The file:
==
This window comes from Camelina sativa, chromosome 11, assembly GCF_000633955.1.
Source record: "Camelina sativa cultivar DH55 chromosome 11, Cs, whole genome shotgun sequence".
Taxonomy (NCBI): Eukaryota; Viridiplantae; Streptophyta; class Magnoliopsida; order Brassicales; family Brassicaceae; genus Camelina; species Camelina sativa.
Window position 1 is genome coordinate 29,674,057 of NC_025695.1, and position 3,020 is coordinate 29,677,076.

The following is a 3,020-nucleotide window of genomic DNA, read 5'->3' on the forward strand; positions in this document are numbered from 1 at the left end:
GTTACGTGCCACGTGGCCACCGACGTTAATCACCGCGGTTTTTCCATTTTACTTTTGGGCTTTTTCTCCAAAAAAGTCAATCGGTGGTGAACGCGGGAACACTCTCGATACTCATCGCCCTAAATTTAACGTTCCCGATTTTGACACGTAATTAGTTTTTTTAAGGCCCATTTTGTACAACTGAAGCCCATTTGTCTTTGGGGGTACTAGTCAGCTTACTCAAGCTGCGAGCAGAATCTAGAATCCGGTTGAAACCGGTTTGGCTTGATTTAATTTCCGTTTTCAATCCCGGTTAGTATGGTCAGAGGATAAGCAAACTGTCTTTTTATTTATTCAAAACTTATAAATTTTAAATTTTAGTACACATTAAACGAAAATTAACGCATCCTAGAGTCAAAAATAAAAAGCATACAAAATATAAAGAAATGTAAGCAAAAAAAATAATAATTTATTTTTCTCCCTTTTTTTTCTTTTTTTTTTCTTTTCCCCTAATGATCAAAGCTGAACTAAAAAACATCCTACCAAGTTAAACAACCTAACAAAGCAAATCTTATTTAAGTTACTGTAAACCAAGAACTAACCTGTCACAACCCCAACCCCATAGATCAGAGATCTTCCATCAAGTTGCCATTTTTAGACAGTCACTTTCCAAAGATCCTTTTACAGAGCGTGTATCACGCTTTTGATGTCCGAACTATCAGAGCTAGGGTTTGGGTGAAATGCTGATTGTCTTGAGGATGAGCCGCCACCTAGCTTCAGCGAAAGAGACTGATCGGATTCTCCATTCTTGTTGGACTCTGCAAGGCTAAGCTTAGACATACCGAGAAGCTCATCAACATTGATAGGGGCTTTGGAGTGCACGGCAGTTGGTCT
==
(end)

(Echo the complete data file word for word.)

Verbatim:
This window comes from Camelina sativa, chromosome 11, assembly GCF_000633955.1.
Source record: "Camelina sativa cultivar DH55 chromosome 11, Cs, whole genome shotgun sequence".
Taxonomy (NCBI): Eukaryota; Viridiplantae; Streptophyta; class Magnoliopsida; order Brassicales; family Brassicaceae; genus Camelina; species Camelina sativa.
Window position 1 is genome coordinate 29,674,057 of NC_025695.1, and position 3,020 is coordinate 29,677,076.

The following is a 3,020-nucleotide window of genomic DNA, read 5'->3' on the forward strand; positions in this document are numbered from 1 at the left end:
GTTACGTGCCACGTGGCCACCGACGTTAATCACCGCGGTTTTTCCATTTTACTTTTGGGCTTTTTCTCCAAAAAAGTCAATCGGTGGTGAACGCGGGAACACTCTCGATACTCATCGCCCTAAATTTAACGTTCCCGATTTTGACACGTAATTAGTTTTTTTAAGGCCCATTTTGTACAACTGAAGCCCATTTGTCTTTGGGGGTACTAGTCAGCTTACTCAAGCTGCGAGCAGAATCTAGAATCCGGTTGAAACCGGTTTGGCTTGATTTAATTTCCGTTTTCAATCCCGGTTAGTATGGTCAGAGGATAAGCAAACTGTCTTTTTATTTATTCAAAACTTATAAATTTTAAATTTTAGTACACATTAAACGAAAATTAACGCATCCTAGAGTCAAAAATAAAAAGCATACAAAATATAAAGAAATGTAAGCAAAAAAAATAATAATTTATTTTTCTCCCTTTTTTTTCTTTTTTTTTTCTTTTCCCCTAATGATCAAAGCTGAACTAAAAAACATCCTACCAAGTTAAACAACCTAACAAAGCAAATCTTATTTAAGTTACTGTAAACCAAGAACTAACCTGTCACAACCCCAACCCCATAGATCAGAGATCTTCCATCAAGTTGCCATTTTTAGACAGTCACTTTCCAAAGATCCTTTTACAGAGCGTGTATCACGCTTTTGATGTCCGAACTATCAGAGCTAGGGTTTGGGTGAAATGCTGATTGTCTTGAGGATGAGCCGCCACCTAGCTTCAGCGAAAGAGACTGATCGGATTCTCCATTCTTGTTGGACTCTGCAAGGCTAAGCTTAGACATACCGAGAAGCTCATCAACATTGATAGGGGCTTTGGAGTGCACGGCAGTTGGTCT